Is It Ever Acceptable For Waiters To Be Unpleasant?

The “snooty waiter” who looks down his nose with disdain at his customers is a character that has been trotted out on film and TV too many times to count. But while we may not blink when we see this well-known caricature on screen, it’s a different story when that same snob is taking your lunch order.

In response to readers who called the wait staff at a recently reviewed restaurant “insulting an disrespectful,” the San Francisco Chronicle’s Michael Bauer writes that some customers don’t want cheery people around them while they dine:

In some cases. service that’s perfunctory or dismissive is an almost anti-establishment statement that some younger restaurateurs and chefs employ to set them apart. Sometimes this type of behavior is rewarded and customers continue to put up with it.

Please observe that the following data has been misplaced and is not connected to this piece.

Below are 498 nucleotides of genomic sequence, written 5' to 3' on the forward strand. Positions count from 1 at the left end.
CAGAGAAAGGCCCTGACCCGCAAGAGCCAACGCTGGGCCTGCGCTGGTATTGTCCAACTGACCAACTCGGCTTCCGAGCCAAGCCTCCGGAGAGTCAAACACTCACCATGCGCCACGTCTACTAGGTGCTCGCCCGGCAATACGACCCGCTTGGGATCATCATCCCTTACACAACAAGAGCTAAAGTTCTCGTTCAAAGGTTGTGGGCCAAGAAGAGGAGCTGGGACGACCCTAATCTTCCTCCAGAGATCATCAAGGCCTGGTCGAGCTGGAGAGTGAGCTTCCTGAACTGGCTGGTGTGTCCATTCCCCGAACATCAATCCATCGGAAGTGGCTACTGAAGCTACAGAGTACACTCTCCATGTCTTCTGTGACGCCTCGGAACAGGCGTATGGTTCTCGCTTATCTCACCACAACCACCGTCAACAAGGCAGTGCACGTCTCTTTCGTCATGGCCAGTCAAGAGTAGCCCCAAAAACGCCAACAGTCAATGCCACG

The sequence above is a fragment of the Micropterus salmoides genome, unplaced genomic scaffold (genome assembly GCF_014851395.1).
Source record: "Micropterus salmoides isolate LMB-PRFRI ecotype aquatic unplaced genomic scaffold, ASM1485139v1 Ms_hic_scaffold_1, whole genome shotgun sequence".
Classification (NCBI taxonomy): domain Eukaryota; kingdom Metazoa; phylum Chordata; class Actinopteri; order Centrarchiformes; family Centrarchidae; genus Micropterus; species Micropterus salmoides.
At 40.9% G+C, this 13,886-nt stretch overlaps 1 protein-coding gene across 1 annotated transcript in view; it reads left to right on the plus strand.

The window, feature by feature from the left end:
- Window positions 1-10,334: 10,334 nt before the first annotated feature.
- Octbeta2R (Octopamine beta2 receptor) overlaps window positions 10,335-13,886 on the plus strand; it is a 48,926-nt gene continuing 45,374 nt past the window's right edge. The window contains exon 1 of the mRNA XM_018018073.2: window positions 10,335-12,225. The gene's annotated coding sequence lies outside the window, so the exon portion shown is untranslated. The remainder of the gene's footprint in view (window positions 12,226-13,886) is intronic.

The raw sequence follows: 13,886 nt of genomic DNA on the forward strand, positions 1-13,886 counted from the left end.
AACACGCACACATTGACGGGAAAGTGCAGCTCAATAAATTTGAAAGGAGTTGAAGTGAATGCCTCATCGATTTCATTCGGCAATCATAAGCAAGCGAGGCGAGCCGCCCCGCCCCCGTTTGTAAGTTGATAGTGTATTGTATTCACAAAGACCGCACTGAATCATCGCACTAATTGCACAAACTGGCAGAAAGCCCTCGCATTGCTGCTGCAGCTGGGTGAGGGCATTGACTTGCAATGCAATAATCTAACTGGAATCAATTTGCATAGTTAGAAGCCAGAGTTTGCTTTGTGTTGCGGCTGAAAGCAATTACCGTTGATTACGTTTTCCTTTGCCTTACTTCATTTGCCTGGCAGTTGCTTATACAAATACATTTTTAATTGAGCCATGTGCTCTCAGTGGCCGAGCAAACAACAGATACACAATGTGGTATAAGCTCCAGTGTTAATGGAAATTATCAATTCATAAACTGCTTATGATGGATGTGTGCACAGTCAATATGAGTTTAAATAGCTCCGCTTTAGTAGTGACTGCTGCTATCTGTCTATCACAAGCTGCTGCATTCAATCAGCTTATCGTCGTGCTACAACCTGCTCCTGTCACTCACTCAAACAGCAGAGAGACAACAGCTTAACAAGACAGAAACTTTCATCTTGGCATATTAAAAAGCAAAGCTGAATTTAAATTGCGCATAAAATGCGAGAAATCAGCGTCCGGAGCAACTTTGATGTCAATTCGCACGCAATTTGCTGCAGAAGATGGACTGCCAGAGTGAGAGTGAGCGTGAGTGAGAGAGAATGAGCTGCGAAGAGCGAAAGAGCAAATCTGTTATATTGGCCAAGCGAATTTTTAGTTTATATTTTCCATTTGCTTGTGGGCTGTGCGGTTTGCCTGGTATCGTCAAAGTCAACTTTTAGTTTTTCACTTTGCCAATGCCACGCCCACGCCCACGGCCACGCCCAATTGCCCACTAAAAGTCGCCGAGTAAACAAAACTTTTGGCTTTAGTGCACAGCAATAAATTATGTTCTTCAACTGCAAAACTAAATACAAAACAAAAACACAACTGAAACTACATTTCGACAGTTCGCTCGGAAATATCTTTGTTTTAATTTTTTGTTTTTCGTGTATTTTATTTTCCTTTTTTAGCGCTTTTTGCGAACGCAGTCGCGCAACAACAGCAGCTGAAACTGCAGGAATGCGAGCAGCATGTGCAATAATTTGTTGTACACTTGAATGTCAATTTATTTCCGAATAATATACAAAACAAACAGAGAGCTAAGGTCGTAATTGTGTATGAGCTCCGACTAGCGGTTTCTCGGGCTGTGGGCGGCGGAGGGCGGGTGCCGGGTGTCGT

Bauer cites restaurants with “famously crusty” staff where “Getting the evil eye was part of the reason for going there, but there was also a kind of playful attitude that made it fun.”

That’s the gray area for some eateries, where learning how to deal with brusque wait staff is part of the entire process of becoming a regular customer.

But there is a difference between that terse, no-nonsense sort of service, and wait staff that is actively rude — that isn’t even being short with you because they won’t deign to come by your table, or that rolls their eyes when diners ask a question.

Of course, some would argue that there is absolutely no excuse to be an ice cold robot in order to have a dining room run efficiently. A smile wouldn’t kill ya, would it?